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Guide to using PubMed.

Training activities

If you are using this guide for self-directed learning, you may find it useful to work through these tasks.

Please keep this PubMed guide open throughout a live session. We suggest you open a new tab or window in your browser to access other websites.

If you are a UCL student or staff member, access PubMed via the UCL Library Services Databases list in order to see Findit@UCL links to UCL subscribed journals. All other users can access PubMed directly via the PubMed homepage.

Task 1. Create a NCBI account

Creating a NCBI account will allow you to: 

  • save your results in Collections: a storage area on the publisher’s server.
  • save search strategies.
  • set up alerts.

Things to do:

  • at the top of the PubMed home page, click on Log in.
  • click on Sign up next to New here?, and then click on Create new NCBI account.
  • if you have already set up an account, then you can enter your account credentials

See the following section of the guide, for further instruction:

Task 2. Identify your search concepts

When searching, it is important to identify the search concepts in your question. You will need these to build your search. 

For example, in the question: How effective is aspirin in preventing heart attacks in older people?

The main search concepts are: heart attack and aspirin. The search could be limited using an age limit, for example, the 80 and over limit. 

Things to do:

  • For the following question: Are post-menopausal women on hormone replacement therapy at risk of developing breast cancer?
  • Identify the main concepts of the search, and jot them down.
  • Identify any limits that could be applied.

Tip: Limits can include: age, type of study, date of publication, language.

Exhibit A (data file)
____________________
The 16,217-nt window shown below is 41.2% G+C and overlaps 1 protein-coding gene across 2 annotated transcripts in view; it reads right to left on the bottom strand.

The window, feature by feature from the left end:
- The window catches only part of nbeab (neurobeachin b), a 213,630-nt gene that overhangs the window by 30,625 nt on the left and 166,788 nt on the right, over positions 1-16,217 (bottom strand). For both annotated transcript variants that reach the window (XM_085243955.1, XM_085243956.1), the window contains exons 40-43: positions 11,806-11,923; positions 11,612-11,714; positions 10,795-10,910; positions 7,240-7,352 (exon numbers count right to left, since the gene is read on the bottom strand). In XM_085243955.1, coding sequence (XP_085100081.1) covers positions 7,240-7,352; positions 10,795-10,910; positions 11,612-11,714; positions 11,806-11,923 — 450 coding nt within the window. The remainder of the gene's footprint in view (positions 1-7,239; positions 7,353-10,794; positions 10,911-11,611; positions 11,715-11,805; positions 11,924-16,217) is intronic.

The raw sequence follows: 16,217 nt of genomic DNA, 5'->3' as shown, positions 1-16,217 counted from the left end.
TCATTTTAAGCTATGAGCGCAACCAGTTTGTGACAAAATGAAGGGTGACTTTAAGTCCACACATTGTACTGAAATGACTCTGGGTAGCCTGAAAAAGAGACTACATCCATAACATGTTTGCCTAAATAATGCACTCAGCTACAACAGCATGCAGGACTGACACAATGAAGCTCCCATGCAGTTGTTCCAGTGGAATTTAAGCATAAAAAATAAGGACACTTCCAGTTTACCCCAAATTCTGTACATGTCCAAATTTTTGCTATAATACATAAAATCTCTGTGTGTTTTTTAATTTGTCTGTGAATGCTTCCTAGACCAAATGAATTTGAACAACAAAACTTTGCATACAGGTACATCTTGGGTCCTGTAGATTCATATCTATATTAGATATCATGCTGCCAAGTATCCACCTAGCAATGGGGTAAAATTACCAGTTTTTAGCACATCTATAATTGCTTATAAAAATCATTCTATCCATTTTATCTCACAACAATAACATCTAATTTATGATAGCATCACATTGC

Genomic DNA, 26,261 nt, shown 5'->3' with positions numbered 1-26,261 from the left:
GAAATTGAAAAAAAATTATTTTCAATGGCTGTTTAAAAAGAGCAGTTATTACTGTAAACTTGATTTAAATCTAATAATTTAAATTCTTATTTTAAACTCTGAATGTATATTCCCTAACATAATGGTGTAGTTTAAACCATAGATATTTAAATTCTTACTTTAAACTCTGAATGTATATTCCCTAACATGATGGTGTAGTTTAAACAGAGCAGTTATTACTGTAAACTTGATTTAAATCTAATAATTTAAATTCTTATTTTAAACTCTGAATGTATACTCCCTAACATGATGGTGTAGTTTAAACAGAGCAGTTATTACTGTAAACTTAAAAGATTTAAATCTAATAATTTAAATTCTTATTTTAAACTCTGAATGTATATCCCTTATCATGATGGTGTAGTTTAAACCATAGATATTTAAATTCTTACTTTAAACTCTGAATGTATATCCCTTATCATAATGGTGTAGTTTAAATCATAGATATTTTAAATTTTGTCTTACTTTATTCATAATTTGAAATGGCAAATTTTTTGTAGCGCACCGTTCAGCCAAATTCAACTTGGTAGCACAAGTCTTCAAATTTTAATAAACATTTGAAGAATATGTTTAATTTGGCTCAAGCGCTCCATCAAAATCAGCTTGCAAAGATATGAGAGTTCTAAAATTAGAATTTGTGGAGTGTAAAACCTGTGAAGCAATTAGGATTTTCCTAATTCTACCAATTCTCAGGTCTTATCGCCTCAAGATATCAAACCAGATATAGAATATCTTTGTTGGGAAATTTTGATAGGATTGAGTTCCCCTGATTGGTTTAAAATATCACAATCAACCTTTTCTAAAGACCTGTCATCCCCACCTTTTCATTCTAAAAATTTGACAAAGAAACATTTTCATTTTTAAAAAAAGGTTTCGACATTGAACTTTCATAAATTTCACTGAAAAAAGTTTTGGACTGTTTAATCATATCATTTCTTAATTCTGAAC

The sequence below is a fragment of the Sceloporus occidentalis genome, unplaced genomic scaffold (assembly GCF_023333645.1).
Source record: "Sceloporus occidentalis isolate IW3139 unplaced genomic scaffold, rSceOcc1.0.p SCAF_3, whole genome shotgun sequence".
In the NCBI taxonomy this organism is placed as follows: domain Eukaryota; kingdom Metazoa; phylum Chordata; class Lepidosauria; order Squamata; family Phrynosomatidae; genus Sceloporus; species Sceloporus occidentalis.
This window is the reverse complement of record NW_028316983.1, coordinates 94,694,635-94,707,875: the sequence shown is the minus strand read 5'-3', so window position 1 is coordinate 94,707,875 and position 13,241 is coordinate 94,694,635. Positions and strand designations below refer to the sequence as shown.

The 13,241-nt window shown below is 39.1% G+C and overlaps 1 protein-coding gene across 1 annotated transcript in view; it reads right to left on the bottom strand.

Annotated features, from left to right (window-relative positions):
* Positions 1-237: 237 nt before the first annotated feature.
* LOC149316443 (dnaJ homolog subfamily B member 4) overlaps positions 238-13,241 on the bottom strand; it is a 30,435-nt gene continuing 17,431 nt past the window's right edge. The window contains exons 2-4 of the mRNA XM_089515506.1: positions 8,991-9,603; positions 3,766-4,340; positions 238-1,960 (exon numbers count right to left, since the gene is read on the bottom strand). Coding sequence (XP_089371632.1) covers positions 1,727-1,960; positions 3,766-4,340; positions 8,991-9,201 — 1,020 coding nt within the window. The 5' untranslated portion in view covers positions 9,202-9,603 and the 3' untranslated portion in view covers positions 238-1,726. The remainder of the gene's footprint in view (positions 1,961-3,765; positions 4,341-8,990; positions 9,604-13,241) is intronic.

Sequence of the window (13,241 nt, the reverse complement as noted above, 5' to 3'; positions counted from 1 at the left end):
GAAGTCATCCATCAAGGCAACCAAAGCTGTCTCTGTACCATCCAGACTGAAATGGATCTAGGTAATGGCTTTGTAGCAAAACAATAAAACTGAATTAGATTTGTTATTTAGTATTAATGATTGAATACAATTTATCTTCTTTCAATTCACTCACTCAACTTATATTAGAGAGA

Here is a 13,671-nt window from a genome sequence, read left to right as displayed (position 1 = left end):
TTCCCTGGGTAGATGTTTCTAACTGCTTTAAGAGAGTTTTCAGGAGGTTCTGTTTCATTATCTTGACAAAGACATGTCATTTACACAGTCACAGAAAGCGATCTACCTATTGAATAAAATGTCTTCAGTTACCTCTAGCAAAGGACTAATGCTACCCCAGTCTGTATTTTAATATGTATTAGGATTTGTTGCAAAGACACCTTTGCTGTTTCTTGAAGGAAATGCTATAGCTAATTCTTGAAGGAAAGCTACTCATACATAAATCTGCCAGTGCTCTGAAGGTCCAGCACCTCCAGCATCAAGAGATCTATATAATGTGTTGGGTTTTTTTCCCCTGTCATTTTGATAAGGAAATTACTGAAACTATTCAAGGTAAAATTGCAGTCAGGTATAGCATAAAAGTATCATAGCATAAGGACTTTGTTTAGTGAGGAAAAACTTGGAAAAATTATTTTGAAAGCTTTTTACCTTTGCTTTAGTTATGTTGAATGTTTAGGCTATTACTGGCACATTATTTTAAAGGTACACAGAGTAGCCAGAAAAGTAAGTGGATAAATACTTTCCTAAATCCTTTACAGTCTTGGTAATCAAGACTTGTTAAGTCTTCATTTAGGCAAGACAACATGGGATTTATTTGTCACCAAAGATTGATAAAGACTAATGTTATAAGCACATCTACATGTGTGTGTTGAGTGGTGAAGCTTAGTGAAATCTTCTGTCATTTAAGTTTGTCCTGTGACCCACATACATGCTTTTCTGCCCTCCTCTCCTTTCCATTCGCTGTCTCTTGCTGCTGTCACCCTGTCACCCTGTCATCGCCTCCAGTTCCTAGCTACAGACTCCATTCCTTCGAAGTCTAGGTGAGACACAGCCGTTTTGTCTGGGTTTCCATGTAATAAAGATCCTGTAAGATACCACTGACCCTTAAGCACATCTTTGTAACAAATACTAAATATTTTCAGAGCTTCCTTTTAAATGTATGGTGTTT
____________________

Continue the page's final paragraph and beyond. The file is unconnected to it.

Things to think about:

  • Are there any other ways of expressing each of the concepts?

Tip: Think about synonyms, alternative spellings, abbreviations.


Task 3. Conducting a Simple Search

Things to do:

  • If you are still in the NCBI 'space' after having created an account, go back to the PubMed home page, by clicking on the link under Popular.
  • On the PubMed home page, enter your search concepts into the search box. There is no need to link them with AND. Your results will be listed in Best Match order, with the more relevant results listed first.
  • Try applying some limits by using the filters on the left-hand side of the page. Additional limits can be found via the Additional filters button.


Task 4. Checking how PubMed interprets your query

PubMed searches for records containing all of your search terms. It also translates your search query using automatic term mapping (ATM).  This means it maps to Medical Subject Headings (MeSH), and searches for alternative spellings and synonyms. Using quotes around your search terms (commonly used when phrase searching) will turn off ATM, so use these with caution when searching PubMed. 

Things to do:

  • Click on Advanced under the search box, and scroll down to History and Search Details
  • Click on the arrow under Details to see how PubMed interprets your query, and whether appropriate MeSH headings have been included.

Things to thinks about:

  • You may have to repeat your search, incorporating different search terms if PubMed has not translated your search terms effectively.


Task 5. Searching MeSH directly

If you want to have more control over your search, you can search MeSH directly, and use Search History in Advanced Search mode to combine your searches.


Things to do:

  • Go back to the home page, by scrolling to the bottom of a page, and clicking on PubMed under Popular, or click on the logo (if seen).
  • Click on MeSH database (under Explore).
  • Search for your first concept. You may be taken directly to the relevant MeSH term e.g. Myocardial Infarction (if searching for heart attack). Alternatively you may be presented with a list of MeSH terms from which to choose. 
  • Explore the MeSH terms to decide which best match your search concept.

Tip: Click on a MeSH term to see a definition and its entry terms (which are synonyms). At the bottom of the page, you will also see that MeSH terms are arranged in a hierarchy.

  • Select a MeSH term using Add to search builder (top right) and Search PubMed. This adds it to your Search History.

Things to think about:

  • You can specify subheadings to focus your MeSH search. Use these with caution as it may exclude some relevant results